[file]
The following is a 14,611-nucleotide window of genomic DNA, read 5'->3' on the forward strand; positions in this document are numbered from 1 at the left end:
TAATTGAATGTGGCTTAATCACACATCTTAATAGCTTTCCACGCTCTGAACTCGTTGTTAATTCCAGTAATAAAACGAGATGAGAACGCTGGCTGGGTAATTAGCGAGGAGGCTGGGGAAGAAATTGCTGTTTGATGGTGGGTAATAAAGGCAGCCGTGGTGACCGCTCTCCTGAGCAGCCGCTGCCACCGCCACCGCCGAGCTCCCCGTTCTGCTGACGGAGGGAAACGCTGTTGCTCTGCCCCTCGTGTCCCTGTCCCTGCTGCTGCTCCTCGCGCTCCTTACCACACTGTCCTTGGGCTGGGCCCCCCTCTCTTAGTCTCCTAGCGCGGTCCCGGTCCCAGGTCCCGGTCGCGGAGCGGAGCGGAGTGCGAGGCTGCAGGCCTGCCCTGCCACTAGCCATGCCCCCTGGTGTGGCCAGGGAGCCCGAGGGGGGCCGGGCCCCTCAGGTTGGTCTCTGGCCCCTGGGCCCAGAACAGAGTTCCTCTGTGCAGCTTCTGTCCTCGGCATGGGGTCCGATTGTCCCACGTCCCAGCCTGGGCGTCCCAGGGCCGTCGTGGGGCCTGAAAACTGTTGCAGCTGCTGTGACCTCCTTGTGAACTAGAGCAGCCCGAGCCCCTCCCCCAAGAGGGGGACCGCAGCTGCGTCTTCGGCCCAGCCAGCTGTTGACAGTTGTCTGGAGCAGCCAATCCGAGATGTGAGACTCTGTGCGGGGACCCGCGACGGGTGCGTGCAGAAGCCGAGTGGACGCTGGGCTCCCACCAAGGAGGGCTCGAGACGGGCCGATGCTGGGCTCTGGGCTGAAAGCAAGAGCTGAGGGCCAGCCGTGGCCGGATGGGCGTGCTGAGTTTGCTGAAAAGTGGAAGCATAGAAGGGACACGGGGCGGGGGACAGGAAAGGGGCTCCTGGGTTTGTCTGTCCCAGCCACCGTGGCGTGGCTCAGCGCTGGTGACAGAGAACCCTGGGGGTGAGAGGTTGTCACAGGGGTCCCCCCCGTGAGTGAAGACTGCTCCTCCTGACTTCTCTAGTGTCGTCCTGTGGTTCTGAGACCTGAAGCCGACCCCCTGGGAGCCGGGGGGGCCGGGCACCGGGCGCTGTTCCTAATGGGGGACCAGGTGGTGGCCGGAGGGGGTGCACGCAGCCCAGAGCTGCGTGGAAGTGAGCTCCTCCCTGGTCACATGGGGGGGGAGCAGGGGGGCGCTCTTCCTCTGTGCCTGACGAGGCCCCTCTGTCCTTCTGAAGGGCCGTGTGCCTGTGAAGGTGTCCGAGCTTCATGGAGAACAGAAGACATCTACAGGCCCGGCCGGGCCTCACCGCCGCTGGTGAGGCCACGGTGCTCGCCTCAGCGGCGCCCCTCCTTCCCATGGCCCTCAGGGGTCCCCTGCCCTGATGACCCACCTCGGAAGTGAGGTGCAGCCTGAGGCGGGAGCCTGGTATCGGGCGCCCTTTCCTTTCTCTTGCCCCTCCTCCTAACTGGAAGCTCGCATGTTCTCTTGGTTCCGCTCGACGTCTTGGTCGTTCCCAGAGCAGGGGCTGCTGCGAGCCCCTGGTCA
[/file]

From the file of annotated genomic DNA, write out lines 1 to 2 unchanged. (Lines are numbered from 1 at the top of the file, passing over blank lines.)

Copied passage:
The following is a 14,611-nucleotide window of genomic DNA, read 5'->3' on the forward strand; positions in this document are numbered from 1 at the left end:
TAATTGAATGTGGCTTAATCACACATCTTAATAGCTTTCCACGCTCTGAACTCGTTGTTAATTCCAGTAATAAAACGAGATGAGAACGCTGGCTGGGTAATTAGCGAGGAGGCTGGGGAAGAAATTGCTGTTTGATGGTGGGTAATAAAGGCAGCCGTGGTGACCGCTCTCCTGAGCAGCCGCTGCCACCGCCACCGCCGAGCTCCCCGTTCTGCTGACGGAGGGAAACGCTGTTGCTCTGCCCCTCGTGTCCCTGTCCCTGCTGCTGCTCCTCGCGCTCCTTACCACACTGTCCTTGGGCTGGGCCCCCCTCTCTTAGTCTCCTAGCGCGGTCCCGGTCCCAGGTCCCGGTCGCGGAGCGGAGCGGAGTGCGAGGCTGCAGGCCTGCCCTGCCACTAGCCATGCCCCCTGGTGTGGCCAGGGAGCCCGAGGGGGGCCGGGCCCCTCAGGTTGGTCTCTGGCCCCTGGGCCCAGAACAGAGTTCCTCTGTGCAGCTTCTGTCCTCGGCATGGGGTCCGATTGTCCCACGTCCCAGCCTGGGCGTCCCAGGGCCGTCGTGGGGCCTGAAAACTGTTGCAGCTGCTGTGACCTCCTTGTGAACTAGAGCAGCCCGAGCCCCTCCCCCAAGAGGGGGACCGCAGCTGCGTCTTCGGCCCAGCCAGCTGTTGACAGTTGTCTGGAGCAGCCAATCCGAGATGTGAGACTCTGTGCGGGGACCCGCGACGGGTGCGTGCAGAAGCCGAGTGGACGCTGGGCTCCCACCAAGGAGGGCTCGAGACGGGCCGATGCTGGGCTCTGGGCTGAAAGCAAGAGCTGAGGGCCAGCCGTGGCCGGATGGGCGTGCTGAGTTTGCTGAAAAGTGGAAGCATAGAAGGGACACGGGGCGGGGGACAGGAAAGGGGCTCCTGGGTTTGTCTGTCCCAGCCACCGTGGCGTGGCTCAGCGCTGGTGACAGAGAACCCTGGGGGTGAGAGGTTGTCACAGGGGTCCCCCCCGTGAGTGAAGACTGCTCCTCCTGACTTCTCTAGTGTCGTCCTGTGGTTCTGAGACCTGAAGCCGACCCCCTGGGAGCCGGGGGGGCCGGGCACCGGGCGCTGTTCCTAATGGGGGACCAGGTGGTGGCCGGAGGGGGTGCACGCAGCCCAGAGCTGCGTGGAAGTGAGCTCCTCCCTGGTCACATGGGGGGGGAGCAGGGGGGCGCTCTTCCTCTGTGCCTGACGAGGCCCCTCTGTCCTTCTGAAGGGCCGTGTGCCTGTGAAGGTGTCCGAGCTTCATGGAGAACAGAAGACATCTACAGGCCCGGCCGGGCCTCACCGCCGCTGGTGAGGCCACGGTGCTCGCCTCAGCGGCGCCCCTCCTTCCCATGGCCCTCAGGGGTCCCCTGCCCTGATGACCCACCTCGGAAGTGAGGTGCAGCCTGAGGCGGGAGCCTGGTATCGGGCGCCCTTTCCTTTCTCTTGCCCCTCCTCCTAACTGGAAGCTCGCATGTTCTCTTGGTTCCGCTCGACGTCTTGGTCGTTCCCAGAGCAGGGGCTGCTGCGAGCCCCTGGTCA